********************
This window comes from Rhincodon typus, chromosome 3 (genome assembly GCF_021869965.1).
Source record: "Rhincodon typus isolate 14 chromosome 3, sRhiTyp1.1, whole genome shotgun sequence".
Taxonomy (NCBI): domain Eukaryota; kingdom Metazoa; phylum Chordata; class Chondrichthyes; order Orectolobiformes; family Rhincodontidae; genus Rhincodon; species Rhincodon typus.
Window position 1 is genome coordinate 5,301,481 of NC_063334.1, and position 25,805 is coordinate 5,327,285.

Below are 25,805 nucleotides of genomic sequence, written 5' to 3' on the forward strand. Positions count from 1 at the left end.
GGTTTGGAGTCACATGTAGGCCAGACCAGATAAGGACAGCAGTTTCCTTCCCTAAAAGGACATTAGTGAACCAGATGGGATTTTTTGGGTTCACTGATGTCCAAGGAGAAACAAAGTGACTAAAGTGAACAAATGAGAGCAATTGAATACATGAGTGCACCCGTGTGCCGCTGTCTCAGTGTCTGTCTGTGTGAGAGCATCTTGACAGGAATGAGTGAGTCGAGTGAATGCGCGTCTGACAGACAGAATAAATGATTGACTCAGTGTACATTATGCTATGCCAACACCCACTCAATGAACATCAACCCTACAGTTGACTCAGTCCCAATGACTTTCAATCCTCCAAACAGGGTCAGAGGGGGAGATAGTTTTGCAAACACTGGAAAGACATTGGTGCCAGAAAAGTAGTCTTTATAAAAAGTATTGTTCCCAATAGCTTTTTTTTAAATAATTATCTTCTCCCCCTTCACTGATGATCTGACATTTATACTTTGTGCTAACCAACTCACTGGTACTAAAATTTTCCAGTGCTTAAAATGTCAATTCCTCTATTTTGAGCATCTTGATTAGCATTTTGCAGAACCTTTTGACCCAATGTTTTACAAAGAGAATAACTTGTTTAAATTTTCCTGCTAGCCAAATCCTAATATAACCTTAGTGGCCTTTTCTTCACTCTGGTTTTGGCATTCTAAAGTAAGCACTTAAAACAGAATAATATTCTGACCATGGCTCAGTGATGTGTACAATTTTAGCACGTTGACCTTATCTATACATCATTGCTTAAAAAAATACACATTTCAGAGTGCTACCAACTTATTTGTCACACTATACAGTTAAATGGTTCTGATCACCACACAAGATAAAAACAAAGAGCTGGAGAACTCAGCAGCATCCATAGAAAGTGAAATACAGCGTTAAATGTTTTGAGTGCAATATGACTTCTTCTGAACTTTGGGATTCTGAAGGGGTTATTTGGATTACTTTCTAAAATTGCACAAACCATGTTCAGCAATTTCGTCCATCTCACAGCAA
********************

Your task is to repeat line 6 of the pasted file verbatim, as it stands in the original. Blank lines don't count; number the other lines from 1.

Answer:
GGTTTGGAGTCACATGTAGGCCAGACCAGATAAGGACAGCAGTTTCCTTCCCTAAAAGGACATTAGTGAACCAGATGGGATTTTTTGGGTTCACTGATGTCCAAGGAGAAACAAAGTGACTAAAGTGAACAAATGAGAGCAATTGAATACATGAGTGCACCCGTGTGCCGCTGTCTCAGTGTCTGTCTGTGTGAGAGCATCTTGACAGGAATGAGTGAGTCGAGTGAATGCGCGTCTGACAGACAGAATAAATGATTGACTCAGTGTACATTATGCTATGCCAACACCCACTCAATGAACATCAACCCTACAGTTGACTCAGTCCCAATGACTTTCAATCCTCCAAACAGGGTCAGAGGGGGAGATAGTTTTGCAAACACTGGAAAGACATTGGTGCCAGAAAAGTAGTCTTTATAAAAAGTATTGTTCCCAATAGCTTTTTTTTAAATAATTATCTTCTCCCCCTTCACTGATGATCTGACATTTATACTTTGTGCTAACCAACTCACTGGTACTAAAATTTTCCAGTGCTTAAAATGTCAATTCCTCTATTTTGAGCATCTTGATTAGCATTTTGCAGAACCTTTTGACCCAATGTTTTACAAAGAGAATAACTTGTTTAAATTTTCCTGCTAGCCAAATCCTAATATAACCTTAGTGGCCTTTTCTTCACTCTGGTTTTGGCATTCTAAAGTAAGCACTTAAAACAGAATAATATTCTGACCATGGCTCAGTGATGTGTACAATTTTAGCACGTTGACCTTATCTATACATCATTGCTTAAAAAAATACACATTTCAGAGTGCTACCAACTTATTTGTCACACTATACAGTTAAATGGTTCTGATCACCACACAAGATAAAAACAAAGAGCTGGAGAACTCAGCAGCATCCATAGAAAGTGAAATACAGCGTTAAATGTTTTGAGTGCAATATGACTTCTTCTGAACTTTGGGATTCTGAAGGGGTTATTTGGATTACTTTCTAAAATTGCACAAACCATGTTCAGCAATTTCGTCCATCTCACAGCAA